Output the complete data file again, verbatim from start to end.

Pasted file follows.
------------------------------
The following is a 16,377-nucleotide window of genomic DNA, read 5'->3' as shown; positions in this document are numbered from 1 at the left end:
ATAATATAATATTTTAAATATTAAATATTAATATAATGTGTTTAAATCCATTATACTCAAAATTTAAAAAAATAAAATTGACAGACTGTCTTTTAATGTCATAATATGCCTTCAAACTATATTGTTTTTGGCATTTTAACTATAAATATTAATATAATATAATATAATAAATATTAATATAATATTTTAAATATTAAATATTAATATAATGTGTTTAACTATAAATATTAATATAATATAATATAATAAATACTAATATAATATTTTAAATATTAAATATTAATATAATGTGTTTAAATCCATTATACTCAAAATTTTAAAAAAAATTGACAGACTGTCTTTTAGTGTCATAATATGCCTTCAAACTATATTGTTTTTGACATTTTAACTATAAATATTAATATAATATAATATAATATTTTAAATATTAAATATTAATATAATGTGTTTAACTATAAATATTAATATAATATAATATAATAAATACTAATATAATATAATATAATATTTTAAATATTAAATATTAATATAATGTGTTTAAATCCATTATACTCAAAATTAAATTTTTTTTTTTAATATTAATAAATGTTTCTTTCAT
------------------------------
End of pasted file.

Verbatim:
The following is a 16,377-nucleotide window of genomic DNA, read 5'->3' as shown; positions in this document are numbered from 1 at the left end:
ATAATATAATATTTTAAATATTAAATATTAATATAATGTGTTTAAATCCATTATACTCAAAATTTAAAAAAATAAAATTGACAGACTGTCTTTTAATGTCATAATATGCCTTCAAACTATATTGTTTTTGGCATTTTAACTATAAATATTAATATAATATAATATAATAAATATTAATATAATATTTTAAATATTAAATATTAATATAATGTGTTTAACTATAAATATTAATATAATATAATATAATAAATACTAATATAATATTTTAAATATTAAATATTAATATAATGTGTTTAAATCCATTATACTCAAAATTTTAAAAAAAATTGACAGACTGTCTTTTAGTGTCATAATATGCCTTCAAACTATATTGTTTTTGACATTTTAACTATAAATATTAATATAATATAATATAATATTTTAAATATTAAATATTAATATAATGTGTTTAACTATAAATATTAATATAATATAATATAATAAATACTAATATAATATAATATAATATTTTAAATATTAAATATTAATATAATGTGTTTAAATCCATTATACTCAAAATTAAATTTTTTTTTTTAATATTAATAAATGTTTCTTTCAT